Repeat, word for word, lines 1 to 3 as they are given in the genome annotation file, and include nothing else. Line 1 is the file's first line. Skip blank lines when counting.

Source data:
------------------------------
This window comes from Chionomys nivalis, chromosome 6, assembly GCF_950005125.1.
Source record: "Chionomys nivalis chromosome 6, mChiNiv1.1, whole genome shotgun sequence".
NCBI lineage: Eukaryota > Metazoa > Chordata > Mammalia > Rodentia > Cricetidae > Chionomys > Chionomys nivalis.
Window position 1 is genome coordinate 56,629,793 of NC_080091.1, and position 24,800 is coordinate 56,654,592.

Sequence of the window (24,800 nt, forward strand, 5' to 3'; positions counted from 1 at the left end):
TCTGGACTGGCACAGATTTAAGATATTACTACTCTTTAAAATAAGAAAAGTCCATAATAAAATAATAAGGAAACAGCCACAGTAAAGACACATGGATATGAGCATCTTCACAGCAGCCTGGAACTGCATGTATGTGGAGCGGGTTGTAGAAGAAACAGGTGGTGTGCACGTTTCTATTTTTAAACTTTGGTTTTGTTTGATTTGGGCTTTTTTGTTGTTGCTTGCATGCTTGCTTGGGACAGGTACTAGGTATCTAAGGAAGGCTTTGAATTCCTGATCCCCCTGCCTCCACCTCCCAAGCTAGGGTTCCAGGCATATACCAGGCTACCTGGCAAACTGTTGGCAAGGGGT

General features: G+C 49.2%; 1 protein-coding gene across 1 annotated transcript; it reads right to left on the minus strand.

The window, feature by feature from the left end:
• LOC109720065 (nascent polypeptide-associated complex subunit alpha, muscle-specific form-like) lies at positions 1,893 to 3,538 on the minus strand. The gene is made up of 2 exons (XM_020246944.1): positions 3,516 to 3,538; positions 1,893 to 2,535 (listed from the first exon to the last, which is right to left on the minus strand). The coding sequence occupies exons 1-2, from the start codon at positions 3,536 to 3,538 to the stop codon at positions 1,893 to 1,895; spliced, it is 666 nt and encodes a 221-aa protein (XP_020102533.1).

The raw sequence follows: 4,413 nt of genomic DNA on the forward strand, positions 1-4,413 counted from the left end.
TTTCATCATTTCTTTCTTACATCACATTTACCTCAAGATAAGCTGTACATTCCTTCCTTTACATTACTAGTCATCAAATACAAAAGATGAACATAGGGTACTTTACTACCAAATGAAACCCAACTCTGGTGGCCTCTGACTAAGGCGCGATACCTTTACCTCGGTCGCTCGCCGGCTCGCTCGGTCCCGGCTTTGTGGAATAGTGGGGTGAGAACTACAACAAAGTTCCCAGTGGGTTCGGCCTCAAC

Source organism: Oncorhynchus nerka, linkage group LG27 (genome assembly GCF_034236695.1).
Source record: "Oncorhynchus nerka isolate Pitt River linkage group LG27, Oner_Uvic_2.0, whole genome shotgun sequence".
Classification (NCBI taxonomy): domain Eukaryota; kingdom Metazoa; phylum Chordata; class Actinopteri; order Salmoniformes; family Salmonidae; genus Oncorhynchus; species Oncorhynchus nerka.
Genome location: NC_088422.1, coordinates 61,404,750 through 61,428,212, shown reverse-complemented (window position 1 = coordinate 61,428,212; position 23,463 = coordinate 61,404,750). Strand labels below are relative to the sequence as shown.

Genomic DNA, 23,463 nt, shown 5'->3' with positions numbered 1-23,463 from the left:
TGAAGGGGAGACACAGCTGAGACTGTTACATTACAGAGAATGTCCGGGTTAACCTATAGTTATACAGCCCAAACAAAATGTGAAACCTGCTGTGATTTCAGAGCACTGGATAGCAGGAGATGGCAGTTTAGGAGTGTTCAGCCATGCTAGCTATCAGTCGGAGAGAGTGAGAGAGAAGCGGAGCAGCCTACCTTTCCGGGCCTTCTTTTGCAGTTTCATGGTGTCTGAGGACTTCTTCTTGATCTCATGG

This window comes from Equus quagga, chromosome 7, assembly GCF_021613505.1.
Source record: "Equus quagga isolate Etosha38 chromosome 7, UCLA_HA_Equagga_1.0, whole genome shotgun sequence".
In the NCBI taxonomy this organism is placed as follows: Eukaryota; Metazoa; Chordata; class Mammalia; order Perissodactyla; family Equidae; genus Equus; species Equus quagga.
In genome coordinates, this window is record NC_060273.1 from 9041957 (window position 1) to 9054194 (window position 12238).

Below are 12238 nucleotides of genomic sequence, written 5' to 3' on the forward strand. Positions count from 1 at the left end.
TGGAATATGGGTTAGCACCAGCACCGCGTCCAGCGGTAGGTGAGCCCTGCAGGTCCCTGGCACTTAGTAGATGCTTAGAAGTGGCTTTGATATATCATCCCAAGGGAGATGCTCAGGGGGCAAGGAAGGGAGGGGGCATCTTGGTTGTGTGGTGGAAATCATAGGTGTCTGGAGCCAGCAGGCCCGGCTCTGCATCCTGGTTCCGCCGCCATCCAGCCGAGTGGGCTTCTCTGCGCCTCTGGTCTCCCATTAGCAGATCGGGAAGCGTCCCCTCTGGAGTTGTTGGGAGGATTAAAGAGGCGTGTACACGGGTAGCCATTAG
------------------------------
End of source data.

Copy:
This window comes from Chionomys nivalis, chromosome 6, assembly GCF_950005125.1.
Source record: "Chionomys nivalis chromosome 6, mChiNiv1.1, whole genome shotgun sequence".
NCBI lineage: Eukaryota > Metazoa > Chordata > Mammalia > Rodentia > Cricetidae > Chionomys > Chionomys nivalis.